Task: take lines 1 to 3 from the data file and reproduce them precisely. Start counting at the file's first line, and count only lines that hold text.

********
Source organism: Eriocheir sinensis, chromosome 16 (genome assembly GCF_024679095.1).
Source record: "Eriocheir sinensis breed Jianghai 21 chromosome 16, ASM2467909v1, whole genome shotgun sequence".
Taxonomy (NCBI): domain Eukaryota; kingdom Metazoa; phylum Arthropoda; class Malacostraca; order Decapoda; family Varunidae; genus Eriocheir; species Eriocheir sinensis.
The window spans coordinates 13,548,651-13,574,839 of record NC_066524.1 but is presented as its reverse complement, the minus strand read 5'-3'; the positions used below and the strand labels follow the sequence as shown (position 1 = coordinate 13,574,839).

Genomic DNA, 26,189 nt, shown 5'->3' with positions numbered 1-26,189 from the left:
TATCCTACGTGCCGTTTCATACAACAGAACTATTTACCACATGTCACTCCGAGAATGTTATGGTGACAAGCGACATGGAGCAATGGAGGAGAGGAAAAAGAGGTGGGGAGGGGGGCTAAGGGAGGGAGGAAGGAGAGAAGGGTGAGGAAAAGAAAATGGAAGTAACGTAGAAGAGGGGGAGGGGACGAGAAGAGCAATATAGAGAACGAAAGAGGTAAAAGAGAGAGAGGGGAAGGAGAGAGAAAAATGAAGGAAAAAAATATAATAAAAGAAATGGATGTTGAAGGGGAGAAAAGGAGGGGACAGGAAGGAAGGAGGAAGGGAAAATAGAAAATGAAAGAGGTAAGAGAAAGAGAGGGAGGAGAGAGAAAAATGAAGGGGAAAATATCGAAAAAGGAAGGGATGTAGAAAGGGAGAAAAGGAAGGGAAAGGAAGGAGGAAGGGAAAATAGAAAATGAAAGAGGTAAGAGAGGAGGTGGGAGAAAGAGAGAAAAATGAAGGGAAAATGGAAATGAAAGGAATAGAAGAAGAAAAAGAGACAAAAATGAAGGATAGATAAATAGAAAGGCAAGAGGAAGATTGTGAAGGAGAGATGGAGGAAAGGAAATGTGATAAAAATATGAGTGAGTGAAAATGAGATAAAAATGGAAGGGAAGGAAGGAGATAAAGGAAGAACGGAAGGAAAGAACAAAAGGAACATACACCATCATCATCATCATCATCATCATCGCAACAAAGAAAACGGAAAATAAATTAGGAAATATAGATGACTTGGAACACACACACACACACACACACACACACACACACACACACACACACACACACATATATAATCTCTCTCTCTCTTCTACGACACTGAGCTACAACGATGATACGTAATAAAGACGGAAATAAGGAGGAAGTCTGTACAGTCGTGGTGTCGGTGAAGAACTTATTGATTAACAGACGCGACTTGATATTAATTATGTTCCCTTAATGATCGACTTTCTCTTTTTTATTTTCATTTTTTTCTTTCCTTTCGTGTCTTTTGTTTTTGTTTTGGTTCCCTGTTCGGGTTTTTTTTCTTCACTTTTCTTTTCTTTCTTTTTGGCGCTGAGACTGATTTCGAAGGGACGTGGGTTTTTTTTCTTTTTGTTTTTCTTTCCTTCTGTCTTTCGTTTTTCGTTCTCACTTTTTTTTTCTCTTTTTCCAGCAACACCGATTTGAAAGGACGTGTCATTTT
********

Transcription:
Source organism: Eriocheir sinensis, chromosome 16 (genome assembly GCF_024679095.1).
Source record: "Eriocheir sinensis breed Jianghai 21 chromosome 16, ASM2467909v1, whole genome shotgun sequence".
Taxonomy (NCBI): domain Eukaryota; kingdom Metazoa; phylum Arthropoda; class Malacostraca; order Decapoda; family Varunidae; genus Eriocheir; species Eriocheir sinensis.